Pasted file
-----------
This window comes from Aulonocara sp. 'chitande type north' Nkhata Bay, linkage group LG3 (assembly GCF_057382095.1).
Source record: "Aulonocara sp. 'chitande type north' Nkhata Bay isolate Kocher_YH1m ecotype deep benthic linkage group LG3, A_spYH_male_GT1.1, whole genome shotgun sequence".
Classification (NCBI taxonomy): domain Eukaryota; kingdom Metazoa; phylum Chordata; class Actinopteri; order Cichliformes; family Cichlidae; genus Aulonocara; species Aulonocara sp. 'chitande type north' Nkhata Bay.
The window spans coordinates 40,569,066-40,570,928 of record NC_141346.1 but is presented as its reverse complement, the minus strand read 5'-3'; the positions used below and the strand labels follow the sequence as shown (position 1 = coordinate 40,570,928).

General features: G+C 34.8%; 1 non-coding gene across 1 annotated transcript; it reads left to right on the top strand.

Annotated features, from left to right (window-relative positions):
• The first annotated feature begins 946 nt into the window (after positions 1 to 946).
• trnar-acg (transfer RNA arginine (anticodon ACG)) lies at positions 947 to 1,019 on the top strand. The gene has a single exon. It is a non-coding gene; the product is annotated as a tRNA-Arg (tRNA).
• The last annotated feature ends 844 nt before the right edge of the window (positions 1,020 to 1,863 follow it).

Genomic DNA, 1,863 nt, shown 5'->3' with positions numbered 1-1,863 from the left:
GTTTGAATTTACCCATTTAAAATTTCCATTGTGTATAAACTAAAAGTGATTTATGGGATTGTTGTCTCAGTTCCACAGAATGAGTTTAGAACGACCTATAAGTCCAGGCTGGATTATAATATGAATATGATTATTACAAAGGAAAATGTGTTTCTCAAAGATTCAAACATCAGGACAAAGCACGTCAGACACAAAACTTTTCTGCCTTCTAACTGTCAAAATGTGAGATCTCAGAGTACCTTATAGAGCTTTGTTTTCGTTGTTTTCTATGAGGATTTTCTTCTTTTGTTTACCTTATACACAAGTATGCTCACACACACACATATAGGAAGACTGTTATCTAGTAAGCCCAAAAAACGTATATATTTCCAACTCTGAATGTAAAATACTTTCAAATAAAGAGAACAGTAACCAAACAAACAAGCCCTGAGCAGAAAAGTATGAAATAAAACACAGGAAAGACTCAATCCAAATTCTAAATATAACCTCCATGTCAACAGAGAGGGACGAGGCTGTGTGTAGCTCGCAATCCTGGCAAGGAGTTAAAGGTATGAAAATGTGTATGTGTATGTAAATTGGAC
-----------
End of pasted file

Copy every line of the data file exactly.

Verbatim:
This window comes from Aulonocara sp. 'chitande type north' Nkhata Bay, linkage group LG3 (assembly GCF_057382095.1).
Source record: "Aulonocara sp. 'chitande type north' Nkhata Bay isolate Kocher_YH1m ecotype deep benthic linkage group LG3, A_spYH_male_GT1.1, whole genome shotgun sequence".
Classification (NCBI taxonomy): domain Eukaryota; kingdom Metazoa; phylum Chordata; class Actinopteri; order Cichliformes; family Cichlidae; genus Aulonocara; species Aulonocara sp. 'chitande type north' Nkhata Bay.
The window spans coordinates 40,569,066-40,570,928 of record NC_141346.1 but is presented as its reverse complement, the minus strand read 5'-3'; the positions used below and the strand labels follow the sequence as shown (position 1 = coordinate 40,570,928).

General features: G+C 34.8%; 1 non-coding gene across 1 annotated transcript; it reads left to right on the top strand.

Annotated features, from left to right (window-relative positions):
• The first annotated feature begins 946 nt into the window (after positions 1 to 946).
• trnar-acg (transfer RNA arginine (anticodon ACG)) lies at positions 947 to 1,019 on the top strand. The gene has a single exon. It is a non-coding gene; the product is annotated as a tRNA-Arg (tRNA).
• The last annotated feature ends 844 nt before the right edge of the window (positions 1,020 to 1,863 follow it).

Genomic DNA, 1,863 nt, shown 5'->3' with positions numbered 1-1,863 from the left:
GTTTGAATTTACCCATTTAAAATTTCCATTGTGTATAAACTAAAAGTGATTTATGGGATTGTTGTCTCAGTTCCACAGAATGAGTTTAGAACGACCTATAAGTCCAGGCTGGATTATAATATGAATATGATTATTACAAAGGAAAATGTGTTTCTCAAAGATTCAAACATCAGGACAAAGCACGTCAGACACAAAACTTTTCTGCCTTCTAACTGTCAAAATGTGAGATCTCAGAGTACCTTATAGAGCTTTGTTTTCGTTGTTTTCTATGAGGATTTTCTTCTTTTGTTTACCTTATACACAAGTATGCTCACACACACACATATAGGAAGACTGTTATCTAGTAAGCCCAAAAAACGTATATATTTCCAACTCTGAATGTAAAATACTTTCAAATAAAGAGAACAGTAACCAAACAAACAAGCCCTGAGCAGAAAAGTATGAAATAAAACACAGGAAAGACTCAATCCAAATTCTAAATATAACCTCCATGTCAACAGAGAGGGACGAGGCTGTGTGTAGCTCGCAATCCTGGCAAGGAGTTAAAGGTATGAAAATGTGTATGTGTATGTAAATTGGAC